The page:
Rs 50 mn property dispute, nephew charges uncle of blasphemy

Meanwhile, Human Rights Commission of Pakistan Chairperson Zohra Yousuf said she had learnt there was a property dispute between Khan and Usman and the police should have investigated the issue before lodging the FIR.

"There are so many incidents in which the law has been misused and usually the police claim that the suspect gets arrested for his own safety, which is totally wrong. Police should provide safety to suspects rather than arresting him," she said.

Yesterday's protest caused traffic snarls on several key roads connecting Islamabad and Rawalpindi.

Commuters were stranded for hours on the roads.

The protesters burnt tyres and did not allow pedestrians to cross roads.

Leaders of the Tehreek Khatam-e-Nabuwat and Pasban-e-Islam claimed the situation could go out of control if the government failed to take action against Khan.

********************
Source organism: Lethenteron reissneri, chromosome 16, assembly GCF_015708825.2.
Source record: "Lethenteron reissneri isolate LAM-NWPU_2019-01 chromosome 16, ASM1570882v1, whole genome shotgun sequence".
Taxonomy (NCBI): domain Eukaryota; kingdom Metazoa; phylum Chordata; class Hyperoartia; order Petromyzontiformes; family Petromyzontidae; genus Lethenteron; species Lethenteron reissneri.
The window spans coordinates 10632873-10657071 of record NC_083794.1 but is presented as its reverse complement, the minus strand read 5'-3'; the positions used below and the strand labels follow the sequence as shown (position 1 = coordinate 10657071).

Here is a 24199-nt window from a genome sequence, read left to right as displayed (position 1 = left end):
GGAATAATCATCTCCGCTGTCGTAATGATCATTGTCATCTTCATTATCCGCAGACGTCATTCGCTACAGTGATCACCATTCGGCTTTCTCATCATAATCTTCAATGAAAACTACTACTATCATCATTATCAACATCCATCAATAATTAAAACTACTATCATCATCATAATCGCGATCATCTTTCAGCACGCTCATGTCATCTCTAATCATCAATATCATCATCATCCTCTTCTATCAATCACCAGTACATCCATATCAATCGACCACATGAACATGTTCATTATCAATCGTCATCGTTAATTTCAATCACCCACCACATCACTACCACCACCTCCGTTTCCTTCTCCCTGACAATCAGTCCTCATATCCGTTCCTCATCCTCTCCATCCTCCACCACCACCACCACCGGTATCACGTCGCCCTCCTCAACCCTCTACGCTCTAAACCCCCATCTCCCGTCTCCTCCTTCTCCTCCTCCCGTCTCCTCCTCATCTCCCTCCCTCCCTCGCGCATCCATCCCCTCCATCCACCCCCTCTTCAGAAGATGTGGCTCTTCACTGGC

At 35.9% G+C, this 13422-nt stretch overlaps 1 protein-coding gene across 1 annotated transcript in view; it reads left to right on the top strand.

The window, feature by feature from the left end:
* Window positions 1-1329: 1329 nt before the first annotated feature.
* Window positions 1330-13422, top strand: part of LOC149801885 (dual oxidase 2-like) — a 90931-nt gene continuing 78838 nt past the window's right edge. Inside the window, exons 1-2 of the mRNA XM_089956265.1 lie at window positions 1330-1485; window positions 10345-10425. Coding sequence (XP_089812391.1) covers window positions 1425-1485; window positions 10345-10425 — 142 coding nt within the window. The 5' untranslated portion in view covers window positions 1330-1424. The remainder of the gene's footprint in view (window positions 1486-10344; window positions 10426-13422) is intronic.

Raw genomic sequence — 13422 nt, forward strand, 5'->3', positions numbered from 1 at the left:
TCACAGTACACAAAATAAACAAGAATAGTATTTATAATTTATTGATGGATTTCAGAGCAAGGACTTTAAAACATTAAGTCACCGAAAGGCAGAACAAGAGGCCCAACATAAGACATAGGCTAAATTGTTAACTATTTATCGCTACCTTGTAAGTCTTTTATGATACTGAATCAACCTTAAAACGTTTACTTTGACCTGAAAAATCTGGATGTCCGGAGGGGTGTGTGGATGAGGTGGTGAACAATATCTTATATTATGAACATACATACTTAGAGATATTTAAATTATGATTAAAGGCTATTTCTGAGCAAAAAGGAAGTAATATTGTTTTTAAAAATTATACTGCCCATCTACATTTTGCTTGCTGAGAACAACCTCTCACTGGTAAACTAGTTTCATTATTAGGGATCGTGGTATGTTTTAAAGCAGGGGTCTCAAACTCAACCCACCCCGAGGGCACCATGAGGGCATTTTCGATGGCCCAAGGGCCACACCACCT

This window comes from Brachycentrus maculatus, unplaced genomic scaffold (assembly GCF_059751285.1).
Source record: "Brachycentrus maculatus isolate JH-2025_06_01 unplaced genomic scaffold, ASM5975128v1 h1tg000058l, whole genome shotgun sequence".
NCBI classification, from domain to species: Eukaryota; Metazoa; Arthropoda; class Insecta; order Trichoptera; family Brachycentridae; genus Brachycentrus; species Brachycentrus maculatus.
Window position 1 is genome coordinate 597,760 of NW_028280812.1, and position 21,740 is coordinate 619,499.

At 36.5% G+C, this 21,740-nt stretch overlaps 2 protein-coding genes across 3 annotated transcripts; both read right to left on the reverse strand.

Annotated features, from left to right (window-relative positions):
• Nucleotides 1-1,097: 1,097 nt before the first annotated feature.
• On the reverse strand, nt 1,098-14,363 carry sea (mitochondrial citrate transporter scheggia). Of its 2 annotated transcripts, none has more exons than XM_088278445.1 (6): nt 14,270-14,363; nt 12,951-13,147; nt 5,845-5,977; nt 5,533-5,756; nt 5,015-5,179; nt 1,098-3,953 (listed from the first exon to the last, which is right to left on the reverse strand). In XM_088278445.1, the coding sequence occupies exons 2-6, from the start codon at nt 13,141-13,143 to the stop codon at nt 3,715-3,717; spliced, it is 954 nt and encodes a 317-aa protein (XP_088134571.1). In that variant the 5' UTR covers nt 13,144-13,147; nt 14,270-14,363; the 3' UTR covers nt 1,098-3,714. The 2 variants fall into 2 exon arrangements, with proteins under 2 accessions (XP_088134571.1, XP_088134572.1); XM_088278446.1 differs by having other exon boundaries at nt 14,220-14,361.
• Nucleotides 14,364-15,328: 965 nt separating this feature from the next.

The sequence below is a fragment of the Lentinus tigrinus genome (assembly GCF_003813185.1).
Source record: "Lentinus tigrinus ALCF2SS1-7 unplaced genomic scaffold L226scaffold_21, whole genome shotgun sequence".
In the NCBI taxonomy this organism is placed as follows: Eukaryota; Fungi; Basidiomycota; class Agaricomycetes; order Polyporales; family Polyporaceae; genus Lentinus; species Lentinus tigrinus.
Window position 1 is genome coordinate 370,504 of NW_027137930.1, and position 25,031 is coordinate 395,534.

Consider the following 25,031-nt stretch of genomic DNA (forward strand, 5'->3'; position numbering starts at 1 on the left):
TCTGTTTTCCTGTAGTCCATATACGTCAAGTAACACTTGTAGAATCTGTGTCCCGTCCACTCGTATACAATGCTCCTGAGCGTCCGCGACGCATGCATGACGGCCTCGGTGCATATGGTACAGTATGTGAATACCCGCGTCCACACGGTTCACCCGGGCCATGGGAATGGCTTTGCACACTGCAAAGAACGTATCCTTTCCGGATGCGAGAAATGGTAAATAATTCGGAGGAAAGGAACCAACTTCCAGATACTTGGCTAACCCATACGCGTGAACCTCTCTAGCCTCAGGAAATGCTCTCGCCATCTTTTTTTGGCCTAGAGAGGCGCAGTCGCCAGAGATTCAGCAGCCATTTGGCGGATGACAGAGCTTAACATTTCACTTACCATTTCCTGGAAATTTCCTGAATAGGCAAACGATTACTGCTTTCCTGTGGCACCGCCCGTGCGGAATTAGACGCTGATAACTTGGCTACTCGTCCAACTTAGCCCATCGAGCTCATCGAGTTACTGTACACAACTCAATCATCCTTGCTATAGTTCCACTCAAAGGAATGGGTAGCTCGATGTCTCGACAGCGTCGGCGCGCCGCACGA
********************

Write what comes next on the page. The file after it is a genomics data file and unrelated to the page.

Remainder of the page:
Khan's case comes months after a teenage Christian girl was falsely accused of blasphemy by a Muslim cleric, who stuffed pages torn form a religious text into her shopping bag.

The Islamabad High Court last month dismissed the FIR against Rimsha Masih, saying no one had witnessed her desecrating a religious text.

The charges against Rimsha led to the exodus of dozens of poor Christian families from her neighbourhood.

Rimsha was detained for three weeks in the high-security Adiala Jail in Rawalpindi, where top terrorists are held.

Rimsha's case had again focussed attention on the controversial blasphemy law, which rights groups have said is used to settle personal scores and to persecute members of minority communities like Christians.

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